This may be a good point to summarize the intellectual path that Bill was traveling. He has described it in one of his Liberty observations (February 1999: http://www.libertysoft.comliberty/features/70bradford1.html). I highly recommend this brief note, both because of its relevance to Bill and because it outlines a set of issues that troubled many libertarians of the period. I suspect that some current libertarians might not relate to it, but I find it a lovely summary of the intellectual paths we both wandered during those times.
As I see it, Bill’s intellectual development went through five main stages:
1. In his early high school years, he focused on conservatism and anticommunism. He studied a huge number of fairly obscure works to try to arrive at an understanding of the communist movement.
2. This naturally led to a desire to understand economics. His early exposure was to Austrian economics – especially the works of Ludwig von Mises. This led him to read numerous non-Austrian treatises, but Mises remained at the center of much of his worldview.
3. Then he encountered Ayn Rand. His studies covered everything from her philosophy to her positions on art and psychology. He was deeply inspired by her. He took everything she wrote very seriously. This was a period of integra-
He ran for head of the Michigan Young Republicans on an anti-draft position, and got only a few votes out of hundreds. he then held a victory celebration because “every intelligent delegate voted for me.”
tion and firming up of basic beliefs. One point was especially significant – the “non-aggression principle.” In this quotation from Bill’s words (in the article cited above), I put the nonaggression principle in bold:
Rand and Rothbard begin their political theory by arguing that people by their nature possess inalienable individual rights to life, liberty and property. From this, Rand quickly concluded that “no man has the right to initiate the use of physical force against others.” For Rothbard, the very mean- ing of a right is the obligation it imposes on others not to initiate physical force.
4. The nonaggression principle as formulated by Rand is a powerful and elegant expression of the essence of libertarian thought, as seen by her. Its implications are profound, and they led Bill toward Rothbard’s form of anarchism. As Bill put it,
Rand never realized that the non-aggression imperative led rather quickly to the rejection of government entirely. She maintained a rather primitive faith in the American political system envisioned by the framers of the Constitution, calling for the complete separation of economy and state, but reject- ing anarchism as a system incapable of functioning. Somehow she managed to claim that it was always wrong to initiate force, but tolerated tax-supported programs ranging from the maintaining of a multi-million volume library to the exploration of outer space, suggested that opponents of the Vietnam War ought to be dealt with harshly, and supported the presidency of Gerald Ford despite his broad intervention in the economy.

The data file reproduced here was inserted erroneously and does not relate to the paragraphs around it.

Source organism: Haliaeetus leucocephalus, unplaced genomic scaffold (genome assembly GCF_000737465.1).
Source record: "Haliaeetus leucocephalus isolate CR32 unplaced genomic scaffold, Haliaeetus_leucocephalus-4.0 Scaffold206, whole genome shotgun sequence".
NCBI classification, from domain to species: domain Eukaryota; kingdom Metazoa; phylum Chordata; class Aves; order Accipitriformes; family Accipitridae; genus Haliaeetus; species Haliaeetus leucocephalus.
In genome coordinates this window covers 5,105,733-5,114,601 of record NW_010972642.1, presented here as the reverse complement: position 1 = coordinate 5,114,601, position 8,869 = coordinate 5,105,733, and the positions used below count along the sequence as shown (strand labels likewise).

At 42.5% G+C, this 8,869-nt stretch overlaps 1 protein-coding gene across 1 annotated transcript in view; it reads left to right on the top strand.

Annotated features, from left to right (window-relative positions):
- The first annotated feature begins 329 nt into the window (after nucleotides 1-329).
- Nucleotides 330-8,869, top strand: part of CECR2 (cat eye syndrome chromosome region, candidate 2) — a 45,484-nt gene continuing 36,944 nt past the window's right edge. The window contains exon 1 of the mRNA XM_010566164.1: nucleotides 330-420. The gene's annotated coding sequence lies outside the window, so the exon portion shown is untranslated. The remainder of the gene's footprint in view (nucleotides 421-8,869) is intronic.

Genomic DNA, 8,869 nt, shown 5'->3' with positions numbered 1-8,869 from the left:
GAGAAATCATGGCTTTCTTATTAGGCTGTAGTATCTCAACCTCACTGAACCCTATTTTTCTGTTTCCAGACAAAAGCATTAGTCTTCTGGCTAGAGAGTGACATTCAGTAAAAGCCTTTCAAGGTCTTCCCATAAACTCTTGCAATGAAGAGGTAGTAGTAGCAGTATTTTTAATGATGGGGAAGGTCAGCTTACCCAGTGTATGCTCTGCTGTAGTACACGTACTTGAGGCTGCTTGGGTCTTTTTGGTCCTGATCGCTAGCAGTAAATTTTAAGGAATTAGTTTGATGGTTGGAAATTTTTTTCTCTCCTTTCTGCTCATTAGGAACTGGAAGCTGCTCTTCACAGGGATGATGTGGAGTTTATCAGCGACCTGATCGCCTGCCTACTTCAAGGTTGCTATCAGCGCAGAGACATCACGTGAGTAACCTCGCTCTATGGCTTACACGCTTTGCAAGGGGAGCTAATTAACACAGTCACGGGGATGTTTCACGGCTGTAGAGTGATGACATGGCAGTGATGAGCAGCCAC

The modern libertarian movement emerged as Rand’s readers realized, beginning in the early 1960s, that her categorical prohibition of initiated force led to a political theory much more radical than what she envisioned. By the mid- 1960s, they were forming study groups and producing modest publications examining the implications of the non- aggression principle more closely. Many realized that the principle led ineluctably toward the very anarchism that Rand had denounced.
5. Finally, Bill began to be seriously skeptical about the non-aggression principle. Since this was the foundation of many of his beliefs, it was a major effort for him to reconstruct a coherent position. He moved to a position we often called classical liberalism. He described his shift in this way:
“By 1968, as other libertarians were becoming anarchists, I had rejected the notion of inalienable rights, replacing it with the notion that rights are valuable social constructs, but not absolute imperatives. I had embraced a libertarianism based on a rather complicated praxeological analysis of coercive action.”
This is, of course, a somewhat oversimplified and artificial structuring of his development. It leaves out, most notably, his attitudes toward war. However, I do believe that his emphasis on tolerance grew out of these shifts. He clearly understood that he had held and defended positions that he now considered wrong. There grew in him a deep aversion to Rand’s harsh reaction to opposing views and to Rothbard’s notion of the “The Plumb Line” or absolute standard by which to judge people’s ideology. I think that Bill’s attitude was simply “Look, I got it wrong for a while after huge effort. I may still have it wrong. But I’m damned sure that you guys have made some pretty major errors of your own. Let’s stop going nuclear over sincere differences of opinion and try to learn from one another.” Those are my words, but I believe they capture the attitude that would lead him to found Liberty.
We were not in much contact during the year after he moved. He wrote and distributed a newsletter that he called Eleutherian Forum. As I recall, he told me later that he had successfully gotten seven issues out before he ended it.